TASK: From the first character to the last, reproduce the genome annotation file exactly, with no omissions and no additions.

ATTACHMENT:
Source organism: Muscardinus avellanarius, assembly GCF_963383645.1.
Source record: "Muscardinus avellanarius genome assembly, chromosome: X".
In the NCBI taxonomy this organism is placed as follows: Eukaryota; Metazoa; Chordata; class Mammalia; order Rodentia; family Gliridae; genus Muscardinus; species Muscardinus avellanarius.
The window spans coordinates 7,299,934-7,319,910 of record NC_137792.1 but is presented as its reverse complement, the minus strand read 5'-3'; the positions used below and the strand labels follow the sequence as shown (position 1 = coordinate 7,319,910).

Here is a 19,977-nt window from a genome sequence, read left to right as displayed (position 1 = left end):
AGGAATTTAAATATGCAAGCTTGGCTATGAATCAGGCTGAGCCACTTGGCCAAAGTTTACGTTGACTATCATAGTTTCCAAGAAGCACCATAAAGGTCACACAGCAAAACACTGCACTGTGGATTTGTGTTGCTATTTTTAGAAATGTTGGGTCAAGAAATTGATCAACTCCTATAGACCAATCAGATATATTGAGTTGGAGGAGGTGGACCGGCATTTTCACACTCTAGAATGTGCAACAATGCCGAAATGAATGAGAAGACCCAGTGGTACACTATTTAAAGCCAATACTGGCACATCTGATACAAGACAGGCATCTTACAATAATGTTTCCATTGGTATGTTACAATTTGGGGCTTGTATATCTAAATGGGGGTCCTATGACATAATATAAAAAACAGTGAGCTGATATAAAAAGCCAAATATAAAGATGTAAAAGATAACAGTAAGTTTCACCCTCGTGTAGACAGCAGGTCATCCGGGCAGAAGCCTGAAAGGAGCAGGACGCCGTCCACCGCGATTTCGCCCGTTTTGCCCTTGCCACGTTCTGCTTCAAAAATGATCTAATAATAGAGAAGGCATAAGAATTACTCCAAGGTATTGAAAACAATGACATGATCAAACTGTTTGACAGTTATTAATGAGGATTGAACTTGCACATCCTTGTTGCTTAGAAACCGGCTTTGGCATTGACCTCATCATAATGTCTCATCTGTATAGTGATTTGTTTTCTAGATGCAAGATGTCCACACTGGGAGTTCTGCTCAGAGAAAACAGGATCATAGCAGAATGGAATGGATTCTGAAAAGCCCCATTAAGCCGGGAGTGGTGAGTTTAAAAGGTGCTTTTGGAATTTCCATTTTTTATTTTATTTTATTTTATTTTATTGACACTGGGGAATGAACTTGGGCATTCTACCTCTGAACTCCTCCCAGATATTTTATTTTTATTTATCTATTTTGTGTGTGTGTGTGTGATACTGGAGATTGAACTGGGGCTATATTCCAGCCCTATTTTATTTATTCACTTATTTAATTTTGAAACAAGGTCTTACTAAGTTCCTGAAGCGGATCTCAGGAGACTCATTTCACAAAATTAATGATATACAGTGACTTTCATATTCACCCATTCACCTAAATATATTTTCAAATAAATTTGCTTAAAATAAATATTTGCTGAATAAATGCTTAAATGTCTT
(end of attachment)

Source organism: Muscardinus avellanarius, assembly GCF_963383645.1.
Source record: "Muscardinus avellanarius genome assembly, chromosome: X".
In the NCBI taxonomy this organism is placed as follows: Eukaryota; Metazoa; Chordata; class Mammalia; order Rodentia; family Gliridae; genus Muscardinus; species Muscardinus avellanarius.
The window spans coordinates 7,299,934-7,319,910 of record NC_137792.1 but is presented as its reverse complement, the minus strand read 5'-3'; the positions used below and the strand labels follow the sequence as shown (position 1 = coordinate 7,319,910).

Here is a 19,977-nt window from a genome sequence, read left to right as displayed (position 1 = left end):
AGGAATTTAAATATGCAAGCTTGGCTATGAATCAGGCTGAGCCACTTGGCCAAAGTTTACGTTGACTATCATAGTTTCCAAGAAGCACCATAAAGGTCACACAGCAAAACACTGCACTGTGGATTTGTGTTGCTATTTTTAGAAATGTTGGGTCAAGAAATTGATCAACTCCTATAGACCAATCAGATATATTGAGTTGGAGGAGGTGGACCGGCATTTTCACACTCTAGAATGTGCAACAATGCCGAAATGAATGAGAAGACCCAGTGGTACACTATTTAAAGCCAATACTGGCACATCTGATACAAGACAGGCATCTTACAATAATGTTTCCATTGGTATGTTACAATTTGGGGCTTGTATATCTAAATGGGGGTCCTATGACATAATATAAAAAACAGTGAGCTGATATAAAAAGCCAAATATAAAGATGTAAAAGATAACAGTAAGTTTCACCCTCGTGTAGACAGCAGGTCATCCGGGCAGAAGCCTGAAAGGAGCAGGACGCCGTCCACCGCGATTTCGCCCGTTTTGCCCTTGCCACGTTCTGCTTCAAAAATGATCTAATAATAGAGAAGGCATAAGAATTACTCCAAGGTATTGAAAACAATGACATGATCAAACTGTTTGACAGTTATTAATGAGGATTGAACTTGCACATCCTTGTTGCTTAGAAACCGGCTTTGGCATTGACCTCATCATAATGTCTCATCTGTATAGTGATTTGTTTTCTAGATGCAAGATGTCCACACTGGGAGTTCTGCTCAGAGAAAACAGGATCATAGCAGAATGGAATGGATTCTGAAAAGCCCCATTAAGCCGGGAGTGGTGAGTTTAAAAGGTGCTTTTGGAATTTCCATTTTTTATTTTATTTTATTTTATTTTATTGACACTGGGGAATGAACTTGGGCATTCTACCTCTGAACTCCTCCCAGATATTTTATTTTTATTTATCTATTTTGTGTGTGTGTGTGTGATACTGGAGATTGAACTGGGGCTATATTCCAGCCCTATTTTATTTATTCACTTATTTAATTTTGAAACAAGGTCTTACTAAGTTCCTGAAGCGGATCTCAGGAGACTCATTTCACAAAATTAATGATATACAGTGACTTTCATATTCACCCATTCACCTAAATATATTTTCAAATAAATTTGCTTAAAATAAATATTTGCTGAATAAATGCTTAAATGTCTT